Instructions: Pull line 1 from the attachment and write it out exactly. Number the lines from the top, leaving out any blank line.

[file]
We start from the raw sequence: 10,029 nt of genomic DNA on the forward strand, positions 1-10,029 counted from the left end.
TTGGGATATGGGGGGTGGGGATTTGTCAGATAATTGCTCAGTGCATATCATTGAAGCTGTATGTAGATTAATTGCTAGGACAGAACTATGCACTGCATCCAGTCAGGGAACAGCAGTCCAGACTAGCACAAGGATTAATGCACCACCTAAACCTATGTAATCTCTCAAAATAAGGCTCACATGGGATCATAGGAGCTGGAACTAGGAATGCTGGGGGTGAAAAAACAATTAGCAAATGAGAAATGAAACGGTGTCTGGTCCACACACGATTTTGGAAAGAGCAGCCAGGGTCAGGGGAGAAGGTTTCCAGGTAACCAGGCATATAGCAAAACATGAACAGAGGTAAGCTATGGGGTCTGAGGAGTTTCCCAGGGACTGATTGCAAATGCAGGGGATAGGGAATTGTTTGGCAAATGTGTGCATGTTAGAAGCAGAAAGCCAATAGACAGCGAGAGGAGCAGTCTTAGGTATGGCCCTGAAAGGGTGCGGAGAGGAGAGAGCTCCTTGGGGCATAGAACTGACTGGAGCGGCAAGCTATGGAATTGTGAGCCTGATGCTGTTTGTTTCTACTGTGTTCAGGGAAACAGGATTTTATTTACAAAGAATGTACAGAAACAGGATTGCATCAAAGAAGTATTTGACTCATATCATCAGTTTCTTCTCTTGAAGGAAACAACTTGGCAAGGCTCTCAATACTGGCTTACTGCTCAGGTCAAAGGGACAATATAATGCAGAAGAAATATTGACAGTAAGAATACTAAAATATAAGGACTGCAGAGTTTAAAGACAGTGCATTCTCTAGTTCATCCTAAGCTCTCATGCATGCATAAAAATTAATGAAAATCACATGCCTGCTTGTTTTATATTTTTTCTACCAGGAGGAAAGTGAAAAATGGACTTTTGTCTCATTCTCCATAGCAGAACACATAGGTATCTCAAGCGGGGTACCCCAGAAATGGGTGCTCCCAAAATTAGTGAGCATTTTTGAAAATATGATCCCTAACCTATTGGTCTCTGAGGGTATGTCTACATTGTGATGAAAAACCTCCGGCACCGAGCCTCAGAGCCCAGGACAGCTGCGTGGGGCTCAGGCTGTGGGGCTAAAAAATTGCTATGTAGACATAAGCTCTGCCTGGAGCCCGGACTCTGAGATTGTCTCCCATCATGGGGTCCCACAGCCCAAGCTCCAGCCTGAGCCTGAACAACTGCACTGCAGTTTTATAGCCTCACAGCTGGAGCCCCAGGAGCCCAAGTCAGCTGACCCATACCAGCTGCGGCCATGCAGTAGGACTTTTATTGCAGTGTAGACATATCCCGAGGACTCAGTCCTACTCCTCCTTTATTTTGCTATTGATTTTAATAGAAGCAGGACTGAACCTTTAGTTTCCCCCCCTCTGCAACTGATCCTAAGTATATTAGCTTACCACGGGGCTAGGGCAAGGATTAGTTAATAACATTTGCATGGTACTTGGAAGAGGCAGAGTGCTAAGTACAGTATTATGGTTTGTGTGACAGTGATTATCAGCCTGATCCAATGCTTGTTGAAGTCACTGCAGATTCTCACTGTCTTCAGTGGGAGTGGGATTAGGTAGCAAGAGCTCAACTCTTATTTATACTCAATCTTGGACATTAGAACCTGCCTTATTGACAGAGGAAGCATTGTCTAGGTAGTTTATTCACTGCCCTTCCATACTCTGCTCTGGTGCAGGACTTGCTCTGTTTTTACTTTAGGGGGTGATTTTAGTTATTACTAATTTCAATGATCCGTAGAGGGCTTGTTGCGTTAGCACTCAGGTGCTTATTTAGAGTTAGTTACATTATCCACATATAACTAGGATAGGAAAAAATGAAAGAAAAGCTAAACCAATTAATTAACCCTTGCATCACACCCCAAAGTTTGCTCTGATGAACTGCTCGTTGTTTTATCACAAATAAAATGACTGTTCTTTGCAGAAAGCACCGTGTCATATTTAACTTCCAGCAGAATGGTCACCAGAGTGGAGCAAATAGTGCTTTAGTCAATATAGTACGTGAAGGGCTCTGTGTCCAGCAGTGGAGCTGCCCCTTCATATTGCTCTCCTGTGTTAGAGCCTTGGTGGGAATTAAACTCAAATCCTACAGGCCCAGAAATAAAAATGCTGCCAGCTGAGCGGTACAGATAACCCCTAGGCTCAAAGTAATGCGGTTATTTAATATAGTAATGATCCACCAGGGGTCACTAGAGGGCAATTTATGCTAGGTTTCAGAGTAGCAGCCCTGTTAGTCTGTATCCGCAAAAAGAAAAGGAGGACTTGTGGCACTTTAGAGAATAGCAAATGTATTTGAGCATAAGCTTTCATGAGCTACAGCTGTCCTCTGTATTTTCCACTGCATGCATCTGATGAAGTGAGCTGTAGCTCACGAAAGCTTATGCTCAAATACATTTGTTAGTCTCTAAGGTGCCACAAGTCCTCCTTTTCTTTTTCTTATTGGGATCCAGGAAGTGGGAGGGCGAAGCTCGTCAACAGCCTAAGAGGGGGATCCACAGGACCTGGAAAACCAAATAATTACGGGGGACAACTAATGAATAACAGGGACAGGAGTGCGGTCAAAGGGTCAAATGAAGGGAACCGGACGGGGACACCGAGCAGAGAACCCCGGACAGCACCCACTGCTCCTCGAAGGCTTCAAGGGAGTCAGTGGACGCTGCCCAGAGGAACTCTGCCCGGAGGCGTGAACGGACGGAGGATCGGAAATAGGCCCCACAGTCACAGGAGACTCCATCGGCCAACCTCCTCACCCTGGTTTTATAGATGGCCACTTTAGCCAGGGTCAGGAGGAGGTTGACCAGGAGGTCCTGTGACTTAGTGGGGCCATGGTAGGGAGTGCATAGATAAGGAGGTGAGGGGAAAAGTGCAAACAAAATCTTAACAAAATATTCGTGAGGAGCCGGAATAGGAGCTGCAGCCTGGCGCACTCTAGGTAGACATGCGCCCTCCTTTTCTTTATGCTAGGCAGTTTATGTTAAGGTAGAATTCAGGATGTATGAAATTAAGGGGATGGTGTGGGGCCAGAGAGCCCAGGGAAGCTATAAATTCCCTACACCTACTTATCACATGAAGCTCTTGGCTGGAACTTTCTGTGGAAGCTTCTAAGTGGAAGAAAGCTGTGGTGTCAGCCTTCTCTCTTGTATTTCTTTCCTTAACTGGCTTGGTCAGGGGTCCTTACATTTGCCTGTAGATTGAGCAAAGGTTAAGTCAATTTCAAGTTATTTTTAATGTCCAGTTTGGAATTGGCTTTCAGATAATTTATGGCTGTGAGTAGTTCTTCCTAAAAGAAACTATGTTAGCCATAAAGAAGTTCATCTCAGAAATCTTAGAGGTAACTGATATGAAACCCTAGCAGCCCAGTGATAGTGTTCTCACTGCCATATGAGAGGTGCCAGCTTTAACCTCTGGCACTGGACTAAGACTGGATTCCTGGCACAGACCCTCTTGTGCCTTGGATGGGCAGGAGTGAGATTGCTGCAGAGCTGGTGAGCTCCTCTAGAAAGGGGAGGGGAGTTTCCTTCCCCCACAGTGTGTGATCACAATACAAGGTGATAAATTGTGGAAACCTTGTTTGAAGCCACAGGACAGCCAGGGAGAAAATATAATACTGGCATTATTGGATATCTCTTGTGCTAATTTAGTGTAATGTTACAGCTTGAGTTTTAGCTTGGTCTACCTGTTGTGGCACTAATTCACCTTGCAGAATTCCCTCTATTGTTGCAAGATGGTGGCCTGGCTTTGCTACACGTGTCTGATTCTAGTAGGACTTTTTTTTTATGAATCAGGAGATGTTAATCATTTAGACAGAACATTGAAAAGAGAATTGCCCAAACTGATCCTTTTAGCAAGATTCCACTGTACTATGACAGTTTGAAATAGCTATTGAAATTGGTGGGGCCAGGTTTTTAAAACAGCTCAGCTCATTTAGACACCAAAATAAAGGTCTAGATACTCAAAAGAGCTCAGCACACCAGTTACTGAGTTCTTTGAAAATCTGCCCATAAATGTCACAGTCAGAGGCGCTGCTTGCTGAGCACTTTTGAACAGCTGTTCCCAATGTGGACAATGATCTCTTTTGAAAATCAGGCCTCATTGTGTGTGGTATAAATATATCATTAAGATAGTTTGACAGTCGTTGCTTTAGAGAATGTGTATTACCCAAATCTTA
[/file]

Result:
We start from the raw sequence: 10,029 nt of genomic DNA on the forward strand, positions 1-10,029 counted from the left end.